Shine Movie Review
This is our loss and Australia's gain, because Shine comes off as one of the upper-echelon films of the year, an ambitious and unflinching look at that country's David Helfgott, a prodigy of a pianist driven insane by his father, only to emerge again after 20 years of institutionalization.
The film tracks David's tumultuous life from young boy (Alex Rafalowicz) to young man (Flirting's Noah Taylor) to adulthood (Australian stage actor Geoffrey Rush). David's father Peter (Armin Mueller-Stahl) pushes young David so hard (his motto: "Win! Win! Win!") that his mind slowly crumbles before our very eyes. And while Peter wants David to be The Best, he doesn't want him away from home, and his overprotectionism, combined with Peter's insistence that David master Rachmaninoff's 3rd Piano Concerto (the "Rach 3," considered one of the most difficult piano pieces ever written), eventually drives David over the edge.
Extremely compelling for a film that is essentially a character study of one man, Shine succeeds by leaving out no detail and by masterfully using the camera to capture an inner turmoil that would be impossible for us to feel otherwise. Exquisite is the string of five-star performances by Rush, Taylor (a favorite of mine), Mueller-Stahl, and supporting players John Gielgud and Lynn Redgrave. Rush's frantic jabbering as the insane adult Helfgott so perfectly captures the mood that he deserves (and is receiving) serious notice. And let me not forget the music, which is awe-inspiring (especially the unbelievable Rach 3), and which makes you want to applaud after each piece is performed.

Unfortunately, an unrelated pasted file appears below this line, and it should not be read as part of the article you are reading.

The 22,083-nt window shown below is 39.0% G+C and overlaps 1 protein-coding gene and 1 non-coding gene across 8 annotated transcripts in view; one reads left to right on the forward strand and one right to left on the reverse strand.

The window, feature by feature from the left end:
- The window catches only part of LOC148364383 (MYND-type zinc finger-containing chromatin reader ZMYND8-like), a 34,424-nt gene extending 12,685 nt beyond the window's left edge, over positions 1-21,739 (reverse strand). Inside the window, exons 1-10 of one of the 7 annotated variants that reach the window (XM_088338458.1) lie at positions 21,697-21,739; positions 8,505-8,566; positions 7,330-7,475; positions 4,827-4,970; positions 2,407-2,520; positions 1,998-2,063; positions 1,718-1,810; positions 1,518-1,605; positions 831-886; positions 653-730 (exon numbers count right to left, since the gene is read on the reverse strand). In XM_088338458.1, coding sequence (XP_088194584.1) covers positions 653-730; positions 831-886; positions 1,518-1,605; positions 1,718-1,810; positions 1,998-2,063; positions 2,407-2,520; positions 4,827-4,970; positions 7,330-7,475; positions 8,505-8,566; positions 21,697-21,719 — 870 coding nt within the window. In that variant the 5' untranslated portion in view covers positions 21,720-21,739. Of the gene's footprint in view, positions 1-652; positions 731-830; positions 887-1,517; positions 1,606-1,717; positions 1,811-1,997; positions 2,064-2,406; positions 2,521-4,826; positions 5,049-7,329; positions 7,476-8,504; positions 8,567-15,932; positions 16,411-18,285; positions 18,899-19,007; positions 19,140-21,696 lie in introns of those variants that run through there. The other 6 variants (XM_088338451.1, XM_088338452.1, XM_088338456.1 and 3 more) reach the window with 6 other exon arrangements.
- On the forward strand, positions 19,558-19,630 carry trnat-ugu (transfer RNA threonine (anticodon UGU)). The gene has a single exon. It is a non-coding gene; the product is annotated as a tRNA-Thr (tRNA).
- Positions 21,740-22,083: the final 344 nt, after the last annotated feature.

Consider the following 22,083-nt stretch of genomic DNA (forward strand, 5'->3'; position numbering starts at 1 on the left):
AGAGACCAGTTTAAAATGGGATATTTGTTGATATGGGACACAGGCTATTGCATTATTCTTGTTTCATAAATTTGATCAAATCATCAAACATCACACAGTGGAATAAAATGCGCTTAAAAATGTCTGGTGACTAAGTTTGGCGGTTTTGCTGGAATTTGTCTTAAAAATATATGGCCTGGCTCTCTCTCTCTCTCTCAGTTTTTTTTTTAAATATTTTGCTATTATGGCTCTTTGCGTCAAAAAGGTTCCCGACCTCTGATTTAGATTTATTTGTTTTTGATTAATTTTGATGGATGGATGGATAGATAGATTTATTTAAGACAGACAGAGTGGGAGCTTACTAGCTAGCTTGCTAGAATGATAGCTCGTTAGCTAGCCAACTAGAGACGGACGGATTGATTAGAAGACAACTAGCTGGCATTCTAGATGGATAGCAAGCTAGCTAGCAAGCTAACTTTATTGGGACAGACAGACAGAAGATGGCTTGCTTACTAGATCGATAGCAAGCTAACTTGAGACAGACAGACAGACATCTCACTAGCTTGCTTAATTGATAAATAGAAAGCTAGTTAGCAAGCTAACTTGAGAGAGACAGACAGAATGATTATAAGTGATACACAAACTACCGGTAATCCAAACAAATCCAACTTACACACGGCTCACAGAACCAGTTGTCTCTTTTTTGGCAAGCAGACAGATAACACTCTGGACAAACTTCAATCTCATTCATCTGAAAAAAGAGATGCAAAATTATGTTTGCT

Shine isn't flawless, though -- the biggest problem is a serious defect in the sound quality, normally no big deal, but inexcusable in a film about music. The roundabout plot structure will not appeal to every filmgoer, and when the movie was over, I felt a bit cheated by the lack of a real ending. (Helfgott has returned to sanity and is allegedly going to play at the Oscars if Shine is nominated -- an event that the film, as it stands, would never portend.) [Note that Helfgott did play at the Oscars and Jan Sardi wrote to say that the sound problems should have been present at my screening only -- he was right. -Ed.]
I guess you can't have everything. But maybe leaving the audience hungry for more was the whole idea.
Taylor as the young adult Helfgott.